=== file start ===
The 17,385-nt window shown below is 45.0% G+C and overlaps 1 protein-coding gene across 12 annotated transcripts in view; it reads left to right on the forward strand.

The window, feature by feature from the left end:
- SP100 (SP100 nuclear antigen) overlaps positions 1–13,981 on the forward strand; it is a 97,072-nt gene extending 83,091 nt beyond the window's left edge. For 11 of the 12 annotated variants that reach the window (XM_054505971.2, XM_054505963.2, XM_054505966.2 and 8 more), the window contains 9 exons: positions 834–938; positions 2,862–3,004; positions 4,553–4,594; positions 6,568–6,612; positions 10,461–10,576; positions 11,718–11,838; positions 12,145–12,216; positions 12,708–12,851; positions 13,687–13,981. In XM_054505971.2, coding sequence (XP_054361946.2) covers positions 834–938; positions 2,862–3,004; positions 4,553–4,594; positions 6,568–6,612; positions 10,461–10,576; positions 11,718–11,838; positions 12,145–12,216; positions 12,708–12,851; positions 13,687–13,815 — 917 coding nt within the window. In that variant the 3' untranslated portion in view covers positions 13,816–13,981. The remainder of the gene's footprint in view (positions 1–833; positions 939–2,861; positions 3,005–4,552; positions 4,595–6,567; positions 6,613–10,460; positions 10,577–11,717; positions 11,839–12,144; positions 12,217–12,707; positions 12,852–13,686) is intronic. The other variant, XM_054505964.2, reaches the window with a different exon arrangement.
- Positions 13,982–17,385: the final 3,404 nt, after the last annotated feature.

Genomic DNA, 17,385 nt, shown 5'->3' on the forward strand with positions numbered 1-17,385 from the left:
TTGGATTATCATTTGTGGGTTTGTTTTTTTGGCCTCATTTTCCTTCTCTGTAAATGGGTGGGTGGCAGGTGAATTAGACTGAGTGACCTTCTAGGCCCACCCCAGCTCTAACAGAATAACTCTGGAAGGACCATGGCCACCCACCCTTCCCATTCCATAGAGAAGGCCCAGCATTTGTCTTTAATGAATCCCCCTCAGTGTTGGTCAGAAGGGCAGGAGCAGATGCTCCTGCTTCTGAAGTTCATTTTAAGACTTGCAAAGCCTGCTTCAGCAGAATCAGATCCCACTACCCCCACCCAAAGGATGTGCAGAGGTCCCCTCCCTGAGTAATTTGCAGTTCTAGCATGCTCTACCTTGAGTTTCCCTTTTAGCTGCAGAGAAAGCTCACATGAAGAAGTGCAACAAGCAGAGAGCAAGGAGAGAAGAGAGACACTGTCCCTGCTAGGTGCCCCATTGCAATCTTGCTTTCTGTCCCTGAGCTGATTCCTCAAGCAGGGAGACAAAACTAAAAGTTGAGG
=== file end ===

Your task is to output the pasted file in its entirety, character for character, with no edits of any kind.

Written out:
The 17,385-nt window shown below is 45.0% G+C and overlaps 1 protein-coding gene across 12 annotated transcripts in view; it reads left to right on the forward strand.

The window, feature by feature from the left end:
- SP100 (SP100 nuclear antigen) overlaps positions 1–13,981 on the forward strand; it is a 97,072-nt gene extending 83,091 nt beyond the window's left edge. For 11 of the 12 annotated variants that reach the window (XM_054505971.2, XM_054505963.2, XM_054505966.2 and 8 more), the window contains 9 exons: positions 834–938; positions 2,862–3,004; positions 4,553–4,594; positions 6,568–6,612; positions 10,461–10,576; positions 11,718–11,838; positions 12,145–12,216; positions 12,708–12,851; positions 13,687–13,981. In XM_054505971.2, coding sequence (XP_054361946.2) covers positions 834–938; positions 2,862–3,004; positions 4,553–4,594; positions 6,568–6,612; positions 10,461–10,576; positions 11,718–11,838; positions 12,145–12,216; positions 12,708–12,851; positions 13,687–13,815 — 917 coding nt within the window. In that variant the 3' untranslated portion in view covers positions 13,816–13,981. The remainder of the gene's footprint in view (positions 1–833; positions 939–2,861; positions 3,005–4,552; positions 4,595–6,567; positions 6,613–10,460; positions 10,577–11,717; positions 11,839–12,144; positions 12,217–12,707; positions 12,852–13,686) is intronic. The other variant, XM_054505964.2, reaches the window with a different exon arrangement.
- Positions 13,982–17,385: the final 3,404 nt, after the last annotated feature.

Genomic DNA, 17,385 nt, shown 5'->3' on the forward strand with positions numbered 1-17,385 from the left:
TTGGATTATCATTTGTGGGTTTGTTTTTTTGGCCTCATTTTCCTTCTCTGTAAATGGGTGGGTGGCAGGTGAATTAGACTGAGTGACCTTCTAGGCCCACCCCAGCTCTAACAGAATAACTCTGGAAGGACCATGGCCACCCACCCTTCCCATTCCATAGAGAAGGCCCAGCATTTGTCTTTAATGAATCCCCCTCAGTGTTGGTCAGAAGGGCAGGAGCAGATGCTCCTGCTTCTGAAGTTCATTTTAAGACTTGCAAAGCCTGCTTCAGCAGAATCAGATCCCACTACCCCCACCCAAAGGATGTGCAGAGGTCCCCTCCCTGAGTAATTTGCAGTTCTAGCATGCTCTACCTTGAGTTTCCCTTTTAGCTGCAGAGAAAGCTCACATGAAGAAGTGCAACAAGCAGAGAGCAAGGAGAGAAGAGAGACACTGTCCCTGCTAGGTGCCCCATTGCAATCTTGCTTTCTGTCCCTGAGCTGATTCCTCAAGCAGGGAGACAAAACTAAAAGTTGAGG